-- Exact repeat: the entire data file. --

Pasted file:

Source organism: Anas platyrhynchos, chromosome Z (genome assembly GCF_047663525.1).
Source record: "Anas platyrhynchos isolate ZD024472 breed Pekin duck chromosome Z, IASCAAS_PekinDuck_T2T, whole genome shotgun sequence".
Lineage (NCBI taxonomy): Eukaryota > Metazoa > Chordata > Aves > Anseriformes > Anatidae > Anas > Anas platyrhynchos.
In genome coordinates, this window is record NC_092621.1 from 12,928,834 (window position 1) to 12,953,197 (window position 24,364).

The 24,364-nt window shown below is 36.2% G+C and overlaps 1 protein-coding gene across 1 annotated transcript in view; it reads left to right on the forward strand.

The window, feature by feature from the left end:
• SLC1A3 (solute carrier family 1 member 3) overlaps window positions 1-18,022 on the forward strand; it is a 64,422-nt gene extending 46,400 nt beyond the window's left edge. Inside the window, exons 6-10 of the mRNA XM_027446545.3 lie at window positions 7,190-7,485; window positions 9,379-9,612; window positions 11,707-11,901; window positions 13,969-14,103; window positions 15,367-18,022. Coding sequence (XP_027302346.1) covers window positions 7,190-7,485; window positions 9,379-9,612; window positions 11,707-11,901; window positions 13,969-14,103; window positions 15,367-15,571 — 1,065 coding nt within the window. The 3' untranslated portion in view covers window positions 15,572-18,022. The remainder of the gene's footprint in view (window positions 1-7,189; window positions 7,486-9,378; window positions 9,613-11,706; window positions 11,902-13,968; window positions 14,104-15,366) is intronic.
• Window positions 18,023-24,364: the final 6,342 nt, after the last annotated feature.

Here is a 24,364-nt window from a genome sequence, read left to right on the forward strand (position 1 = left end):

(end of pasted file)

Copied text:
Source organism: Anas platyrhynchos, chromosome Z (genome assembly GCF_047663525.1).
Source record: "Anas platyrhynchos isolate ZD024472 breed Pekin duck chromosome Z, IASCAAS_PekinDuck_T2T, whole genome shotgun sequence".
Lineage (NCBI taxonomy): Eukaryota > Metazoa > Chordata > Aves > Anseriformes > Anatidae > Anas > Anas platyrhynchos.
In genome coordinates, this window is record NC_092621.1 from 12,928,834 (window position 1) to 12,953,197 (window position 24,364).

The 24,364-nt window shown below is 36.2% G+C and overlaps 1 protein-coding gene across 1 annotated transcript in view; it reads left to right on the forward strand.

The window, feature by feature from the left end:
• SLC1A3 (solute carrier family 1 member 3) overlaps window positions 1-18,022 on the forward strand; it is a 64,422-nt gene extending 46,400 nt beyond the window's left edge. Inside the window, exons 6-10 of the mRNA XM_027446545.3 lie at window positions 7,190-7,485; window positions 9,379-9,612; window positions 11,707-11,901; window positions 13,969-14,103; window positions 15,367-18,022. Coding sequence (XP_027302346.1) covers window positions 7,190-7,485; window positions 9,379-9,612; window positions 11,707-11,901; window positions 13,969-14,103; window positions 15,367-15,571 — 1,065 coding nt within the window. The 3' untranslated portion in view covers window positions 15,572-18,022. The remainder of the gene's footprint in view (window positions 1-7,189; window positions 7,486-9,378; window positions 9,613-11,706; window positions 11,902-13,968; window positions 14,104-15,366) is intronic.
• Window positions 18,023-24,364: the final 6,342 nt, after the last annotated feature.

Here is a 24,364-nt window from a genome sequence, read left to right on the forward strand (position 1 = left end):